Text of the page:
OTHER BOOKS BY PROFESSOR LANDAU: Differential and Integral Calculus Elementary Number Theory Grundlagen der Analysis Handbuch

der Lehre von der Verteilung der Primzahlen, 2 Vols. Einftihrung in die Elementare und Analytische Theorie der AIgebraischen Zahlen und der Ideale Darstellung und Begrtindung Einiger Neuerer Ergebnisse der Funktionentheorie Vorlesungen tiber Zahlentheorie, 3 Vols. Elementare Zahlentheorie (Vol. 1, Part 1 of Zahlentheorie)

FOUNDATIONS OF ANALYSIS
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Differential

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Calculus

BY

EDMUND LANDAU

TRANSLATED

BY

F. STEINHARDT
COLUMBIA UNIVERSITY

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ENGLISH, BOOK

F. STEINHARDT, GRUNDLAGEN

GERMAN LANGUAGE

DER

ANALYSIS,

BY EDMUND

LANDAU

FIRST EDITION, SECOND EDITION, THIRD EDITION,

1951 1960 1966

COPYRIGHT COPYRIGHT COPYRIGHT

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BY CHELSEA BY CHELSEA BY CHELSEA

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axioms. "2)" (used for distinguishing cases) are simply eorems.. The first difficulty-overcome 1. an cases.. for the real numbers In Chapter (positive. for the complex numbers. no number. sec Ions. chapters. and zero) . ter 4. I speak only of . of "Theorem Li ht Blue" "Theorem Dark Blue" and so on. . definitions.To prevent arguments: A number. and sections) and also "1) ". negative. Ie v . an are more convenien or purposes of reference than if I were to speak. thus. U to "301 " as a matter of fact. and 5. c ap ers. Ions. say. two cases. all the like in the case of axioms. there would be difficulty whatever in introducing the so-called positive integers.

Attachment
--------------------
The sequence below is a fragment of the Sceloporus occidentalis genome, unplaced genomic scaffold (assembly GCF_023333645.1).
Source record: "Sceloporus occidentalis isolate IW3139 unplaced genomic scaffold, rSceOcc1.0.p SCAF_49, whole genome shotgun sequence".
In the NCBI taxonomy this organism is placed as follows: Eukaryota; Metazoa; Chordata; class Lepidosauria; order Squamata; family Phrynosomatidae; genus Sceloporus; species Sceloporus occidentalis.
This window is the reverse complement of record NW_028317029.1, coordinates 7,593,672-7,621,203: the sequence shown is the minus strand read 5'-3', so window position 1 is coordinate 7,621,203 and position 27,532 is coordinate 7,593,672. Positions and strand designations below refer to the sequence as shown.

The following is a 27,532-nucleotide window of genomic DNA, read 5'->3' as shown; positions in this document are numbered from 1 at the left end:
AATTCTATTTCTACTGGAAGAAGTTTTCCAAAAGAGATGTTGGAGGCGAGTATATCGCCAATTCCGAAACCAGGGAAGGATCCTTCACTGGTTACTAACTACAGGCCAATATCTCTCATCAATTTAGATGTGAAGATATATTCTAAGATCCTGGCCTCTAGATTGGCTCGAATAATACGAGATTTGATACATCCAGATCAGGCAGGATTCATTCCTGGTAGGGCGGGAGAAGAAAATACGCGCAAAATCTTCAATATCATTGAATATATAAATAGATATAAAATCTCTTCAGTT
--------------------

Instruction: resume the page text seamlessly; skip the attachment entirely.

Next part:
I.] * .<:1"'<:1.~o l~ th~t -0 -oJ and "thouing" 1<. .L/. as an exercise in connection with Chapter 1.hemistry) at the tmrversrty tor several semesters already and think that they have learned the differential and integral calculus in College. Landau Vorlesungen iiber Zahlentheorie. and then prove the theorem. . [Trans. 11\ I .L/ I I 1\ A 1111 \\\. son of King Louis XIV. = but I would recommend. ~. nC"'l "l"I. lJel. Professor Landau uses the familiar "du" [thou] throughout this preface. Vol. you haven't actually forgotten them. E. that you make the following definitions: 2= 1 ':t + 1.] t For Delphin use.L .dmund Landau In the original German. and yet they still don't know why X'U=U'X T'O Derl1H.~ 4.'YI1. Forgive me for "theeing" ~on for rrrv ilo-ino. my daughters have been studying \ l_. The Delphin classics were prepared by great French scholars for the use of the Dauphin of France. The multiplication • nULeven tne LneUI'eIIl .:xrr-ithm ' you.elIlUer 1 "'0. p.L/ 11\ I .VI PREFACE FOR THE STUDENT Please keep In mind everywhere the corresponding portions of your school work. § 4. * One rean~rthr-oJ i'YI 1. table is not to be found in this book. as is well known (cf.- t'hl~ hook '1LQ1J. 4. [Trans. 5.nl"\ 1.!. V).l. T'>. -. delphinarum:t for.